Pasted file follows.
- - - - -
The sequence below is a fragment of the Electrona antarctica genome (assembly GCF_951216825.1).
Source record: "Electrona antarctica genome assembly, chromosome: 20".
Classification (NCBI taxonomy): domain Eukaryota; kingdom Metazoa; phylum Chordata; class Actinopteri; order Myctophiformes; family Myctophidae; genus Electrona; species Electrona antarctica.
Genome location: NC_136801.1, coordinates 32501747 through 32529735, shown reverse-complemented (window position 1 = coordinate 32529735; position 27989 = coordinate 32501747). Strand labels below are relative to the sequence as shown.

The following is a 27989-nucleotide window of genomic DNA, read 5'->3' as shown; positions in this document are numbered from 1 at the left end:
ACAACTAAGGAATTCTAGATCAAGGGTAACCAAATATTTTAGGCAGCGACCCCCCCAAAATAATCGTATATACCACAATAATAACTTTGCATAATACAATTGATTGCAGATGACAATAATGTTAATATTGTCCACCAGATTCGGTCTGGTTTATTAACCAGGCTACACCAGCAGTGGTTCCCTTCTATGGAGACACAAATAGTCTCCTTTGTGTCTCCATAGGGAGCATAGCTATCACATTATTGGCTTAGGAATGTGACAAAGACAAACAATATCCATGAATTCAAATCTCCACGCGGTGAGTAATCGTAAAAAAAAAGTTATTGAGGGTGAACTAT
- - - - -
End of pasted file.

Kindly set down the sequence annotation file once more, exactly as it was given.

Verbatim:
The sequence below is a fragment of the Electrona antarctica genome (assembly GCF_951216825.1).
Source record: "Electrona antarctica genome assembly, chromosome: 20".
Classification (NCBI taxonomy): domain Eukaryota; kingdom Metazoa; phylum Chordata; class Actinopteri; order Myctophiformes; family Myctophidae; genus Electrona; species Electrona antarctica.
Genome location: NC_136801.1, coordinates 32501747 through 32529735, shown reverse-complemented (window position 1 = coordinate 32529735; position 27989 = coordinate 32501747). Strand labels below are relative to the sequence as shown.

The following is a 27989-nucleotide window of genomic DNA, read 5'->3' as shown; positions in this document are numbered from 1 at the left end:
ACAACTAAGGAATTCTAGATCAAGGGTAACCAAATATTTTAGGCAGCGACCCCCCCAAAATAATCGTATATACCACAATAATAACTTTGCATAATACAATTGATTGCAGATGACAATAATGTTAATATTGTCCACCAGATTCGGTCTGGTTTATTAACCAGGCTACACCAGCAGTGGTTCCCTTCTATGGAGACACAAATAGTCTCCTTTGTGTCTCCATAGGGAGCATAGCTATCACATTATTGGCTTAGGAATGTGACAAAGACAAACAATATCCATGAATTCAAATCTCCACGCGGTGAGTAATCGTAAAAAAAAAGTTATTGAGGGTGAACTAT